How To Help Your Teenager Land Her First Job

There comes a point in every parent’s life where the simple act of leaving the house with family in tow costs money. In other words, raising a child gets increasingly expensive the older they get. Compared to the active teen who’s involved in sports, music, drama clubs, and science fairs, a newborn is practically free.

The good news is they grow up and eventually reach the age of gainful employment, when they can (ideally) start funding their own hobbies and interests. The tricky part, however, is finding a way to encourage their job search without becoming overbearing or demanding. You want your child’s first work experience to be a positive one, so forcing her into something she’s uncomfortable or unhappy with just for the sake of a paycheck is likely to backfire.

So how do you politely push your teenager into getting a job without turning into a helicopter parent (the most recent scourge of humanity)? Start with these helpful tips.

Help Them Get Organized

Unless you’re a well-connected parent with lots of business-owning friends, chances are good your kid will need to fill out more than a couple job applications. This task can seem overwhelming, especially for a rookie. But even veteran job seekers struggle with filling out applications. There’s one simple way to ease this stress: get organized.

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Help her assemble lists of all her past jobs, including any unpaid job she picked up here or there. Babysat for cousin Johnny? Add it to the list. Mowed the neighbor’s lawn last summer? Add it to the list… and be sure you include contact info for each past employer, as most applications will require that information.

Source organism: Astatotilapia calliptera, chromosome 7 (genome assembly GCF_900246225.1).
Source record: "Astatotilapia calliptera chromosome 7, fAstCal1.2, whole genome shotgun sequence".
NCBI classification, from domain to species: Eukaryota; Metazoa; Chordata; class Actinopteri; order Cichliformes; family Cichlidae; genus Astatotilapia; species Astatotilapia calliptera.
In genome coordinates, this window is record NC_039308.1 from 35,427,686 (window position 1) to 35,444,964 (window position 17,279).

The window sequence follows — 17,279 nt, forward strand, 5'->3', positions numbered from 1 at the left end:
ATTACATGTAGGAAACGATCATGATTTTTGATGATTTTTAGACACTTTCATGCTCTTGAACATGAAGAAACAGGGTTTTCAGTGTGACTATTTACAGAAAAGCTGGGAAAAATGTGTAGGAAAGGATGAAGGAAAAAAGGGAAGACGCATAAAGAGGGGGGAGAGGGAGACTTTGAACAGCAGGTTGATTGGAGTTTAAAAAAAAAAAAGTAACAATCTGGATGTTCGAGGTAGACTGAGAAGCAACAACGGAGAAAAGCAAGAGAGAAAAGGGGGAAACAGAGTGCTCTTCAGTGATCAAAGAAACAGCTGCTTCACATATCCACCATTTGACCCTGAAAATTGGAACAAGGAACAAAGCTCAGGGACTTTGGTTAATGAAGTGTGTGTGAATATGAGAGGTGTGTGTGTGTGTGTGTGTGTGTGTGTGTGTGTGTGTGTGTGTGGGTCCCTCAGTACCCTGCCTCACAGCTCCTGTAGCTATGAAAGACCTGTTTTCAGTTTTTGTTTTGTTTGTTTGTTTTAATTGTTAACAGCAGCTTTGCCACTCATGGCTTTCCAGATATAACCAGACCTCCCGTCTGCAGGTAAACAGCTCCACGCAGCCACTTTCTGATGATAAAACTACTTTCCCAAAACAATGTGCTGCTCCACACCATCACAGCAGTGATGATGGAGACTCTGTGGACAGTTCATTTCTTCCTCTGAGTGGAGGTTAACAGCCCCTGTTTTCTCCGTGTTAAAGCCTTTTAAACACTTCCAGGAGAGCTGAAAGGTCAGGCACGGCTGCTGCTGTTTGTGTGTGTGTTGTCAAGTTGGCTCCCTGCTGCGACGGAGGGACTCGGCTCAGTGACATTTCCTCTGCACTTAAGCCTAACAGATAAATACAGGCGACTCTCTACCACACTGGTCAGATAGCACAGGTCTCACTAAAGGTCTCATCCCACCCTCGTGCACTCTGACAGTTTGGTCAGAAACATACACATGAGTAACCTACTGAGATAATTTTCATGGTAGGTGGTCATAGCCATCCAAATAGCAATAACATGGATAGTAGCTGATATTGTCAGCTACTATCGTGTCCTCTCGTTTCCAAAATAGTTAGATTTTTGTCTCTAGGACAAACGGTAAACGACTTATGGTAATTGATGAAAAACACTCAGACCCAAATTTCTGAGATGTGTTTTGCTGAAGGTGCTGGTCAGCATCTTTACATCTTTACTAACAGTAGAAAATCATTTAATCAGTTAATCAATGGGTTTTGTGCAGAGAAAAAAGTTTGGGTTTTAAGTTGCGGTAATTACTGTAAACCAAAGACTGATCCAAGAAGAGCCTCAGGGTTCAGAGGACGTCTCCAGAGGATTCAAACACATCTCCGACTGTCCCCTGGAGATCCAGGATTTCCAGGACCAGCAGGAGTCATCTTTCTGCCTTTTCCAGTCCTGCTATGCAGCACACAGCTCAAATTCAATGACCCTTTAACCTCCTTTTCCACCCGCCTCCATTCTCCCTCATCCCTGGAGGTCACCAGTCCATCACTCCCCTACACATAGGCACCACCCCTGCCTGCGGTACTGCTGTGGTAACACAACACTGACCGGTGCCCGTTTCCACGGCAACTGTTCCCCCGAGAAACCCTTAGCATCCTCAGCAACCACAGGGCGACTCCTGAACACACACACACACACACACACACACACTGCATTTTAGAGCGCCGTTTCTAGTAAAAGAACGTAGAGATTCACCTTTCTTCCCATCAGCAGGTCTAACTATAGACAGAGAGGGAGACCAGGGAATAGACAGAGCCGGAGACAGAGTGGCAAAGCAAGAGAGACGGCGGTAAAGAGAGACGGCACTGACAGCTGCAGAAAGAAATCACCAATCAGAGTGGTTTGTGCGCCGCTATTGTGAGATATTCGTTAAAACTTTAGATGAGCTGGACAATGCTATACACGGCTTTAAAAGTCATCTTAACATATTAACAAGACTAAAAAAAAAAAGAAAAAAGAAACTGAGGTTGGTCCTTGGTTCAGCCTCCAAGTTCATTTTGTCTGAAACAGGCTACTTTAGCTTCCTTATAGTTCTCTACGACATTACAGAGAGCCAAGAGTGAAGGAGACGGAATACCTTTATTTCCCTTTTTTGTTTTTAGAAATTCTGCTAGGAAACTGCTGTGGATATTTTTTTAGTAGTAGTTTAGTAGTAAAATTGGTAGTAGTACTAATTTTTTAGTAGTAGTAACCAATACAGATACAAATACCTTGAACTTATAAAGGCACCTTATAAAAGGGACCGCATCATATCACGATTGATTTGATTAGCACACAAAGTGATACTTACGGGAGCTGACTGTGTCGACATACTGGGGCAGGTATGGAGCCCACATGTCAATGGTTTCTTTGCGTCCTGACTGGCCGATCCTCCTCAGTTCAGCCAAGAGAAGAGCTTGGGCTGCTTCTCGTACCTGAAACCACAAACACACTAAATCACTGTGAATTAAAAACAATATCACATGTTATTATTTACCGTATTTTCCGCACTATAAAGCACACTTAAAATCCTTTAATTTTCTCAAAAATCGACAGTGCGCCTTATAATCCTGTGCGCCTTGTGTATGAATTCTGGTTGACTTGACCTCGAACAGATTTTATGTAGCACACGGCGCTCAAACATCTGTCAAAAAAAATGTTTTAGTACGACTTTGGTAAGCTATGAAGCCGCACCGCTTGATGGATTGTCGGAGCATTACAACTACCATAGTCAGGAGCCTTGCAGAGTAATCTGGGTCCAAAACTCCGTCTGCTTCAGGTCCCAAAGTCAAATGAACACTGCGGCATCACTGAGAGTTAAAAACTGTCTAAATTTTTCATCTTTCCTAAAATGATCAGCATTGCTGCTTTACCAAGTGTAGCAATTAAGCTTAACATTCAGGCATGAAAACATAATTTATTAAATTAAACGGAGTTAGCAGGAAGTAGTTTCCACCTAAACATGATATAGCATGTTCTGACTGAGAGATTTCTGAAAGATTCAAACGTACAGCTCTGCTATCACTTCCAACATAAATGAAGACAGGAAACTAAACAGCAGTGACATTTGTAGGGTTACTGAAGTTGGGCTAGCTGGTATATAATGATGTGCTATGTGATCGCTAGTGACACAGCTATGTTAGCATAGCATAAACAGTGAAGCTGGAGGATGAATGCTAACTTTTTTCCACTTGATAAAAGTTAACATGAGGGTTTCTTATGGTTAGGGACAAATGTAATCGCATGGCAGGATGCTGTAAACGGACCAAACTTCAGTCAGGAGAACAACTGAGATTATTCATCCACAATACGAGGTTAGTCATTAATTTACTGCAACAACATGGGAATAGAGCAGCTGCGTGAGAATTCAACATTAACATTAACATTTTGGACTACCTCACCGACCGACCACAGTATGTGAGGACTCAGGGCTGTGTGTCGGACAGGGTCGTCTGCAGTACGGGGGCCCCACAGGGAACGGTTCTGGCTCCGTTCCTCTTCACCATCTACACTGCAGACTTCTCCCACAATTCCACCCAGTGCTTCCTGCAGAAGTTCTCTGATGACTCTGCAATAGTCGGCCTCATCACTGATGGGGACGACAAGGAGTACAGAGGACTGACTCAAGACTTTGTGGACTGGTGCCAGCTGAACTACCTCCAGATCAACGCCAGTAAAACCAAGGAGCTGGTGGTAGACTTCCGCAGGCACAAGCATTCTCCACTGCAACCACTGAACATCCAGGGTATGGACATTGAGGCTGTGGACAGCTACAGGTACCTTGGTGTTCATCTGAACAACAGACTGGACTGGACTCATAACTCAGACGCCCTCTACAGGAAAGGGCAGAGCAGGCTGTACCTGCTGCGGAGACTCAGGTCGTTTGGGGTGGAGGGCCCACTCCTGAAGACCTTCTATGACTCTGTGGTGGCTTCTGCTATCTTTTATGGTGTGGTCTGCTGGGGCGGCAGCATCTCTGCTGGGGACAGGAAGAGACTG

When you’ve finalized the jobs list, go back and help your teenager write out descriptions of what all the jobs entailed. This is where your experience will really help, as you know well what employers are looking for in an entry-level candidate. Be creative, but stay truthful.

On most job applications, you’ll also find a question asking about special skills, training, or certification. Here’s another list opportunity (and a chance for you to shine a light on all of your teen’s positive attributes). It’ll be faster and easier for her to apply for a new job if she has all the relevant information listed out and ready to go. Getting organized will ease the burden of filling out multiple job applications.

Help Them Search & Prepare

This may seem obvious, but it’s important for you to actually show your kid how to go about looking for a job. Teenagers may be more tech savvy than adults, but that doesn’t mean they know anything about job boards or how to use them. Snapchat skills don’t translate to knowing how to use keywords to narrow down a search on Monster, Indeed, or any other job search engine.

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The know-how we adults take for granted comes from our experience… experience your first-time job seeker doesn’t have. Never forget that. With your background, you can coach your child on things like what an HR job description really means, the different kinds of benefits to ask about, and even what to look for in a potential boss.

Other ways you can help your teenager find her first job include taking her shopping for a few new wardrobe pieces, driving her to interviews, and helping her prep for those interviews. You know the questions a manager is likely to ask during an entry-level job interview, so write them down and go through them with your kid. Help her craft confident answers, but also explain how it’s important to ask questions of your own.

Stay Out of the Way

This may be the hardest part for a parent. At the end of the day, you’re not the one applying, interviewing, and accepting the job. This is your kid’s job, and they have to be prepared to do the work on their own. Don’t be the helicopter parent who sits in on the job interview, answers the questions, and negotiates the job offer. If you do that, you’re undermining your child’s confidence and robbing them of a chance to experience the sense of achievement that comes with earning your own way.

You don’t help people by stealing their self-sufficiency. As a parent, it’s your job to support and coach your kids through the job search, preparing them for the world of employment. At some point, they need to show some initiative to reach their goals. Trust in them, and give them the freedom to strive and achieve in their own, unique way.